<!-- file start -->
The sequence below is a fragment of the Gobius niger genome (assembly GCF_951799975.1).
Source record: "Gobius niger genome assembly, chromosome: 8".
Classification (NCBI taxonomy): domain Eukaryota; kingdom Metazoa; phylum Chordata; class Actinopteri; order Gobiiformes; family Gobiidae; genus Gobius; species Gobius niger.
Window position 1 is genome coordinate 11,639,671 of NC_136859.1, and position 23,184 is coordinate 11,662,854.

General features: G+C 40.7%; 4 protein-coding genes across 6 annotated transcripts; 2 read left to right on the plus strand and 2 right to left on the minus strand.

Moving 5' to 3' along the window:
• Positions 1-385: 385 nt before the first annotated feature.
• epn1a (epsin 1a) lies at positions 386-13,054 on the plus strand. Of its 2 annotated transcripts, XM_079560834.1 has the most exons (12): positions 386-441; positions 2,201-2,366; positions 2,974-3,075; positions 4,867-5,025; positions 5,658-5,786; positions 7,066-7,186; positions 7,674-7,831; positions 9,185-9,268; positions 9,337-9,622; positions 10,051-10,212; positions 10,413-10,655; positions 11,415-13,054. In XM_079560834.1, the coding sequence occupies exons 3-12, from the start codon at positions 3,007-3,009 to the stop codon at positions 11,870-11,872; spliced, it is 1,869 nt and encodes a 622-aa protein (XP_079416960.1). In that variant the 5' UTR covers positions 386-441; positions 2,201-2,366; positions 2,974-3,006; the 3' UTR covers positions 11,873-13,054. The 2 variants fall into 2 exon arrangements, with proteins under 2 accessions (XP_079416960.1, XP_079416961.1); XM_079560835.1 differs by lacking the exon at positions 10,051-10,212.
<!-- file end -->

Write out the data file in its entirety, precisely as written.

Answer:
The sequence below is a fragment of the Gobius niger genome (assembly GCF_951799975.1).
Source record: "Gobius niger genome assembly, chromosome: 8".
Classification (NCBI taxonomy): domain Eukaryota; kingdom Metazoa; phylum Chordata; class Actinopteri; order Gobiiformes; family Gobiidae; genus Gobius; species Gobius niger.
Window position 1 is genome coordinate 11,639,671 of NC_136859.1, and position 23,184 is coordinate 11,662,854.

General features: G+C 40.7%; 4 protein-coding genes across 6 annotated transcripts; 2 read left to right on the plus strand and 2 right to left on the minus strand.

Moving 5' to 3' along the window:
• Positions 1-385: 385 nt before the first annotated feature.
• epn1a (epsin 1a) lies at positions 386-13,054 on the plus strand. Of its 2 annotated transcripts, XM_079560834.1 has the most exons (12): positions 386-441; positions 2,201-2,366; positions 2,974-3,075; positions 4,867-5,025; positions 5,658-5,786; positions 7,066-7,186; positions 7,674-7,831; positions 9,185-9,268; positions 9,337-9,622; positions 10,051-10,212; positions 10,413-10,655; positions 11,415-13,054. In XM_079560834.1, the coding sequence occupies exons 3-12, from the start codon at positions 3,007-3,009 to the stop codon at positions 11,870-11,872; spliced, it is 1,869 nt and encodes a 622-aa protein (XP_079416960.1). In that variant the 5' UTR covers positions 386-441; positions 2,201-2,366; positions 2,974-3,006; the 3' UTR covers positions 11,873-13,054. The 2 variants fall into 2 exon arrangements, with proteins under 2 accessions (XP_079416960.1, XP_079416961.1); XM_079560835.1 differs by lacking the exon at positions 10,051-10,212.